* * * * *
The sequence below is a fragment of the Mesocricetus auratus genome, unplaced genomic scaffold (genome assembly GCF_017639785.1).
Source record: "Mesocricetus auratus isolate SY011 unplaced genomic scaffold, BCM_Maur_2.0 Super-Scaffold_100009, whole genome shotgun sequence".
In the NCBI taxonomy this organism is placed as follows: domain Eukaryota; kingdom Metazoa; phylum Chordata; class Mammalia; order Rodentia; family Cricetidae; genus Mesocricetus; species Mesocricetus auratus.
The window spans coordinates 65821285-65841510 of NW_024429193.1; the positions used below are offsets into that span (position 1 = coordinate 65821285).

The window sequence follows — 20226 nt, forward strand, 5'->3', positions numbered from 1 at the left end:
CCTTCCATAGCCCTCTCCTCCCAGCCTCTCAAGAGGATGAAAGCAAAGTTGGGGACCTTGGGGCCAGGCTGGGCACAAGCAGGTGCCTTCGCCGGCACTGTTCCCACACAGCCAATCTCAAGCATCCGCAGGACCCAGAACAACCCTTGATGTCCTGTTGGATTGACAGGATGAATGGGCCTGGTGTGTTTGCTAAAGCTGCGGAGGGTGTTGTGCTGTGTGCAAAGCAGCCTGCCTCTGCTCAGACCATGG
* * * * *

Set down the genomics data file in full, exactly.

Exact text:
The sequence below is a fragment of the Mesocricetus auratus genome, unplaced genomic scaffold (genome assembly GCF_017639785.1).
Source record: "Mesocricetus auratus isolate SY011 unplaced genomic scaffold, BCM_Maur_2.0 Super-Scaffold_100009, whole genome shotgun sequence".
In the NCBI taxonomy this organism is placed as follows: domain Eukaryota; kingdom Metazoa; phylum Chordata; class Mammalia; order Rodentia; family Cricetidae; genus Mesocricetus; species Mesocricetus auratus.
The window spans coordinates 65821285-65841510 of NW_024429193.1; the positions used below are offsets into that span (position 1 = coordinate 65821285).

The window sequence follows — 20226 nt, forward strand, 5'->3', positions numbered from 1 at the left end:
CCTTCCATAGCCCTCTCCTCCCAGCCTCTCAAGAGGATGAAAGCAAAGTTGGGGACCTTGGGGCCAGGCTGGGCACAAGCAGGTGCCTTCGCCGGCACTGTTCCCACACAGCCAATCTCAAGCATCCGCAGGACCCAGAACAACCCTTGATGTCCTGTTGGATTGACAGGATGAATGGGCCTGGTGTGTTTGCTAAAGCTGCGGAGGGTGTTGTGCTGTGTGCAAAGCAGCCTGCCTCTGCTCAGACCATGG